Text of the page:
Bridget Stott joins the party in this historic Spanish city and comes to understand why El Cid was prepared to die for it
Founded 2,100 years ago by the Romans, and ruled by El Cid from 1094-99, when he died defending it against the Moors, Valencia still treasures its churches, museums, old streets and squares. A sensitive approach to tourism has so far left the city with an undiscovered feel. That may change though, as Valencia puts itself on the tourist map with an ambitious City of Arts and Sciences. The immense project, south-east of the city centre, will cement its cultural reputation and rival Bilbao's Guggenheim with its futuristic architecture. The Palace of the Arts, the Science Museum and the Oceanographic Park are all due to open by Spring 2001.

When to go

With temperatures never much below 13C, Valencia is balmy and sunny year- round, although January and February can be wet. In August, Valencians vacate, leaving shops closed and sights tourist-heavy. During July, the city hosts a major cultural fair, and there are more than 600 popular fiestas held in the area every year. Every fiesta has a historic or religious theme, all of which are marked with awesome firework displays. At Valencia's most acclaimed fiesta, Las Fallas de San Jose (12-19 March), 400 huge Fallas (papier mache figures) are paraded through the streets accompanied by music and dancing. At midnight on the last day, the Fallas are burnt to the ground while the crowds party the night away. Other significant fiestas include Fiestas de Moros y Cristianos at the end of April, Semana Santa Marinera during Easter week, and the Procesion de las Rocas in June.

Getting there

Manises, the nearest international airport, is 8km from the city centre. British Airways (tel: 0345 222111) offers daily flights from Gatwick; Iberia flies from Heathrow (tel: 0171-830 0011). The best way to arrive overland is via Valencia's central RENFE Estacion del Norte, with its stunning Modernist edifice and impressive facade.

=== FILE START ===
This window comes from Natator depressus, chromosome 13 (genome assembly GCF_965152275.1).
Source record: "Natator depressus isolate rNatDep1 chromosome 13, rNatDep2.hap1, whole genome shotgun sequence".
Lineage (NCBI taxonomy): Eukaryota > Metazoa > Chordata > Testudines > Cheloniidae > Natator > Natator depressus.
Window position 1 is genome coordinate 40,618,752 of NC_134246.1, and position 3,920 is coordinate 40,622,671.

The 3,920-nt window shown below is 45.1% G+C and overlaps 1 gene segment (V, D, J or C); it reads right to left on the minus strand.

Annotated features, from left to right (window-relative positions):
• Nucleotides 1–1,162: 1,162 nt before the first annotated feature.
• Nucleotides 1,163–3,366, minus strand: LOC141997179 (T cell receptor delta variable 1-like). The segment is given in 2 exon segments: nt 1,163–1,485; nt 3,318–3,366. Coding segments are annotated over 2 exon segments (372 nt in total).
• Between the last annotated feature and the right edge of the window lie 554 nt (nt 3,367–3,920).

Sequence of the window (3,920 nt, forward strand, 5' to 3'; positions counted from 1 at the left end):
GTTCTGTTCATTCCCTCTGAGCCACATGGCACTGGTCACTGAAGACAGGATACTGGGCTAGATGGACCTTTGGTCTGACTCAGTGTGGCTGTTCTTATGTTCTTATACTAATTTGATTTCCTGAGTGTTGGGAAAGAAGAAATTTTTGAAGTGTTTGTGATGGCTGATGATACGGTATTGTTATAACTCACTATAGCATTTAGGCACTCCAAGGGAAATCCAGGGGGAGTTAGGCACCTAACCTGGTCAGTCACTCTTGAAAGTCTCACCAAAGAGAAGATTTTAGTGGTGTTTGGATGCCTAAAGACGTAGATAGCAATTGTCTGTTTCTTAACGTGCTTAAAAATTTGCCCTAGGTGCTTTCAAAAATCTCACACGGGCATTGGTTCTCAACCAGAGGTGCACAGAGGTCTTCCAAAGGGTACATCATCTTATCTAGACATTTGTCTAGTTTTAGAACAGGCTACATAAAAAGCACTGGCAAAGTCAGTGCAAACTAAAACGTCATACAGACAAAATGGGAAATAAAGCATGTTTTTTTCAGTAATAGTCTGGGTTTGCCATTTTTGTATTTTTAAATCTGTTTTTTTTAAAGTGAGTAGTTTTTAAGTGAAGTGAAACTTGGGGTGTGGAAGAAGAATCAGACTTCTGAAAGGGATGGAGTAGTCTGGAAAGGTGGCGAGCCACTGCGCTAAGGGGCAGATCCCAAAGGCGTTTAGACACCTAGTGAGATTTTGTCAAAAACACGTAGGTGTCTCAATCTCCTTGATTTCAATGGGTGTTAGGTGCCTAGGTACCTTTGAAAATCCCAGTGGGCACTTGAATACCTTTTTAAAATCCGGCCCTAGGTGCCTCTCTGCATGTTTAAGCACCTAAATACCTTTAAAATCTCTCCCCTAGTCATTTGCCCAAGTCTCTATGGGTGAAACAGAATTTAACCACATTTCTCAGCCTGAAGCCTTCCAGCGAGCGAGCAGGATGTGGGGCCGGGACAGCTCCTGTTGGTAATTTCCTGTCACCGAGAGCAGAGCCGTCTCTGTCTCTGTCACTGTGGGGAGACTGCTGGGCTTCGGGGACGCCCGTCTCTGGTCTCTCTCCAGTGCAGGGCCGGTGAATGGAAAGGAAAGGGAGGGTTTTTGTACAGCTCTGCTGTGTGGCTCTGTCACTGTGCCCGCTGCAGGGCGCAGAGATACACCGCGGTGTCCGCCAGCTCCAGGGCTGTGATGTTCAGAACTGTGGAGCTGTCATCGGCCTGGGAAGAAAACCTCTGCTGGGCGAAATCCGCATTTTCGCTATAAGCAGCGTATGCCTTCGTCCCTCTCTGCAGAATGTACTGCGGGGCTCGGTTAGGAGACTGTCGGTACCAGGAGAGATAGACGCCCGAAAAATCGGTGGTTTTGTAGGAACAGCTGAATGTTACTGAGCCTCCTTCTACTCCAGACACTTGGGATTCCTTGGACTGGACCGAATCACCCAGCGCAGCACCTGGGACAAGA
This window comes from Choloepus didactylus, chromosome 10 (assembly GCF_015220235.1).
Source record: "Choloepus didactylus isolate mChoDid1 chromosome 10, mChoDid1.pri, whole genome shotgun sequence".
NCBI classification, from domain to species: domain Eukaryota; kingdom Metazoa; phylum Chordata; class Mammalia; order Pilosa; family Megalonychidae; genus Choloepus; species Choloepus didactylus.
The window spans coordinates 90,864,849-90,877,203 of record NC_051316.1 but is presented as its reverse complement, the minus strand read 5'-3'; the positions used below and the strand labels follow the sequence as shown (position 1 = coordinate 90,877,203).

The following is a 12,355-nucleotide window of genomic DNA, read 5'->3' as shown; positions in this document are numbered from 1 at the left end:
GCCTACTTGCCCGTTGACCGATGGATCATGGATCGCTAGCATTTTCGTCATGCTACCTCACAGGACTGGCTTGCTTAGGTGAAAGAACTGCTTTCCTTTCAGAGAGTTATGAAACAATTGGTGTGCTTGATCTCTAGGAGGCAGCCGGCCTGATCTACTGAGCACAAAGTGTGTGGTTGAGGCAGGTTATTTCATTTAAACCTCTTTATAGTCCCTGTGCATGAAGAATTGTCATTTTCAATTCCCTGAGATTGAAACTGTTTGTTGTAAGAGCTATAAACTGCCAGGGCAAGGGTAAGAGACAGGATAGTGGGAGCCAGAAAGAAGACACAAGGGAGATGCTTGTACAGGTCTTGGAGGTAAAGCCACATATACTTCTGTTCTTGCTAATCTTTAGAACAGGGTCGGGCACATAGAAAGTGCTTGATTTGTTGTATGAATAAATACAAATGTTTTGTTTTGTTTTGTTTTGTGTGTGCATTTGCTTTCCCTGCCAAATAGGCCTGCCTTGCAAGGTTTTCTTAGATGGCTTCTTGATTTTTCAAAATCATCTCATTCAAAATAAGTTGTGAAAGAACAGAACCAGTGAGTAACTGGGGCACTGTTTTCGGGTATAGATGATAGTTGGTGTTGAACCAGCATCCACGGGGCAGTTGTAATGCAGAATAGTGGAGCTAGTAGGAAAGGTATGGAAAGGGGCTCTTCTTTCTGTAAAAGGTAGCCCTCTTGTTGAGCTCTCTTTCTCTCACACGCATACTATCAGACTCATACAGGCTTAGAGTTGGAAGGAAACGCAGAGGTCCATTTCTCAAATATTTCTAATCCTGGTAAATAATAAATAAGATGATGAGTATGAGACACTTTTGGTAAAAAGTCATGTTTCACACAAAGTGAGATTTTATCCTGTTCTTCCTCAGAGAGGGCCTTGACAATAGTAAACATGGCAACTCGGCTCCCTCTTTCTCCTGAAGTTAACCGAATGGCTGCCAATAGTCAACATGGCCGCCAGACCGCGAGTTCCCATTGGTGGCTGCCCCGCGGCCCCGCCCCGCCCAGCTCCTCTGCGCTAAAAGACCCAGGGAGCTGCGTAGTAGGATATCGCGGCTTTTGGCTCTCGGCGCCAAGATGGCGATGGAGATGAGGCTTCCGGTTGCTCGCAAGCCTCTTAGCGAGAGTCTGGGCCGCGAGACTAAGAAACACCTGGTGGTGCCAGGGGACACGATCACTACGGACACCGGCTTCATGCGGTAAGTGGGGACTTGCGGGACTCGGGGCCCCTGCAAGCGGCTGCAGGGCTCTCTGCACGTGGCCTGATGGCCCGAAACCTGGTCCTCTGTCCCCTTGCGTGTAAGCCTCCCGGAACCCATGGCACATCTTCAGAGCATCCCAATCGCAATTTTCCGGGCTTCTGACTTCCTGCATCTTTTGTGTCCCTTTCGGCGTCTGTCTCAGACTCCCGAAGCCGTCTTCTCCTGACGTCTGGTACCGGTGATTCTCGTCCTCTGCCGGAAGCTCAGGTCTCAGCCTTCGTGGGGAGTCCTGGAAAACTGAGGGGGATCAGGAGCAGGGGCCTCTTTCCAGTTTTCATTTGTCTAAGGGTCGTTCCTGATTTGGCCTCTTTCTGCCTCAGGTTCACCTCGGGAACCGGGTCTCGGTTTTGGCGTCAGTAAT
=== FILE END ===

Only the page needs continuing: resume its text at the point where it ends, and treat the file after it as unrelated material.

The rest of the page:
Getting around

The city centre is flat and compact, so it's easy to get around on foot. Cheap taxis, buses or the new and efficient Metro system can take you further afield. The renovated tramline from the old train station, Estacion de Pont de Fusta, delivers you to the long, sandy beach at Malvarrosa, 4km east of the city.

Where to stay

There is a good range of hotels in the city centre, but prices rise during fiestas, festivals and international business fairs, so check tariffs before you go. Modern, executive facilities and a rooftop swimming-pool can be found at the four-star Melia Plaza, Plaza del Ayuntamiento 4 (tel: 00 34 96 394 0251), and the Astoria Palace, Plaza de Rodrigo Botet 5 (tel: 00 34 96 352 6737) has a good restaurant serving Valencian dishes. Both have double rooms from about pounds 50.

For more characterful three-star accommodation, at about pounds 40 per night for a double room, try the Hotel Ad Hoc, Boix 4 (tel: 00 34 96 391 9140) or HR Sorolla, Convento Santa Clara 5 (tel: 00 34 96 352 3392).

If it's all-out luxury you're after, then try the five-star Melia Valencia Palace, P de la Alameda 32 (tel: 00 34 96 337 5037), five minutes' walk from the city centre, where double rooms start at around pounds 67. At the very cheap end of the scale, try the Hostal del Rincon, La Carda (tel: 00 34 96 391 6083), where rooms cost pounds 14.

What to see and do

Many of Valencia's museums are housed within beautiful and interesting buildings dotted around its medieval centre. The must-sees include the Gonzalez Marti Ceramics Museum (tel: 351 6392) within the 15th-century Palace of the Marquis of Dos Aguas, and the baroque Museo des Bellas Artes Pio V (tel: 360 5793) which houses works by many famous Spanish artists. The impressive collection of the Valencian Institute of Modern Art (IVAM) (tel: 386 3000) is located within the ancient walls of the Convent of El Carmen. Museums and galleries are closed on Mondays, but entry to most is free.

The cathedral of Valencia, on the site of a Roman temple, was built between 1262 and 1426 and contains a merry mix-up of neo-classical, Gothic, baroque and Renaissance architectural and decorative styles. Climb the 207 steps of the Gothic-style Miguelete Tower for stunning views of the old city.